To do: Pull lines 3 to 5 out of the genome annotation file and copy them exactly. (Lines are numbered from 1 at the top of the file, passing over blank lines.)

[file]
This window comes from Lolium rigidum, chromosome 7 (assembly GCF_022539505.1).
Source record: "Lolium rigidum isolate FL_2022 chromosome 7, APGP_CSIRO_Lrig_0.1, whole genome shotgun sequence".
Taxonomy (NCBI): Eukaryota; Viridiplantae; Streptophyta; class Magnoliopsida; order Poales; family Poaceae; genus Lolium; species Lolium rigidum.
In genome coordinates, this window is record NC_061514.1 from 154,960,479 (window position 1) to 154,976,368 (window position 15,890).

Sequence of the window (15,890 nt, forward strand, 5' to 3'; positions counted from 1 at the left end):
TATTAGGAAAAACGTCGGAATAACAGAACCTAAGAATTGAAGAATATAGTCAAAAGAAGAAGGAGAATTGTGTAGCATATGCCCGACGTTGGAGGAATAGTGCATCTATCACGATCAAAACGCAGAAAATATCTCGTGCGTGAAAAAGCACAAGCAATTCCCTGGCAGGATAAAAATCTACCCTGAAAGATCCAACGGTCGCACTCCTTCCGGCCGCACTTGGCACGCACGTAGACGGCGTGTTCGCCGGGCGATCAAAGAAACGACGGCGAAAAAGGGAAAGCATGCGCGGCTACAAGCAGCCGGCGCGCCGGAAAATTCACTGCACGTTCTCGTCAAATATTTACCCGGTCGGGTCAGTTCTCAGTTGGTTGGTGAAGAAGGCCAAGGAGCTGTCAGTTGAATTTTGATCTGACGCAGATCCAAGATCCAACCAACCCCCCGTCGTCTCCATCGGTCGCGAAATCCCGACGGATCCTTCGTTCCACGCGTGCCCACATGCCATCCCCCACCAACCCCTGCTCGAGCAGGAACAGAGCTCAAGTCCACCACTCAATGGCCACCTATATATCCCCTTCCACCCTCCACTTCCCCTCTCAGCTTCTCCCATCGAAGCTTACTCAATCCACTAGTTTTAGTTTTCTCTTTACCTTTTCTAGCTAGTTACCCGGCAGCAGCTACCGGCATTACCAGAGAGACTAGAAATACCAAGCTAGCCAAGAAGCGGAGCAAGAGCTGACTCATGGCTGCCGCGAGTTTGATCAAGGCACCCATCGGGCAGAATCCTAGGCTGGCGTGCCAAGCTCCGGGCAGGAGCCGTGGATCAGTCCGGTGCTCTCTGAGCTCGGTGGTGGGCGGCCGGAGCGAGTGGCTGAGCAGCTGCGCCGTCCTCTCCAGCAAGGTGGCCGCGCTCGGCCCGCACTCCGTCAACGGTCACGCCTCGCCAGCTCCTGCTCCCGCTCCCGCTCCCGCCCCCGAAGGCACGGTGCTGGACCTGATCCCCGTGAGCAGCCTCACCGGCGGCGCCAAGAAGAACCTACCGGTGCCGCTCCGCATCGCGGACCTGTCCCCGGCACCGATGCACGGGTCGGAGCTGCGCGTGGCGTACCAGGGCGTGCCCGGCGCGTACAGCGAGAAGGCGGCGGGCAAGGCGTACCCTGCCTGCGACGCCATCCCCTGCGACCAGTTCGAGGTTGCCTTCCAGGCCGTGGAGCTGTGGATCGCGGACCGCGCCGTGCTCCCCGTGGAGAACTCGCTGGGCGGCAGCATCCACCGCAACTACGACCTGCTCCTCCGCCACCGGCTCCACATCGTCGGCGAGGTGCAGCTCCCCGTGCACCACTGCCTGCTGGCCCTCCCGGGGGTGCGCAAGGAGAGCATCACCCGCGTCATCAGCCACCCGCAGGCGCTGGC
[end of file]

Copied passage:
Taxonomy (NCBI): Eukaryota; Viridiplantae; Streptophyta; class Magnoliopsida; order Poales; family Poaceae; genus Lolium; species Lolium rigidum.
In genome coordinates, this window is record NC_061514.1 from 154,960,479 (window position 1) to 154,976,368 (window position 15,890).

Sequence of the window (15,890 nt, forward strand, 5' to 3'; positions counted from 1 at the left end):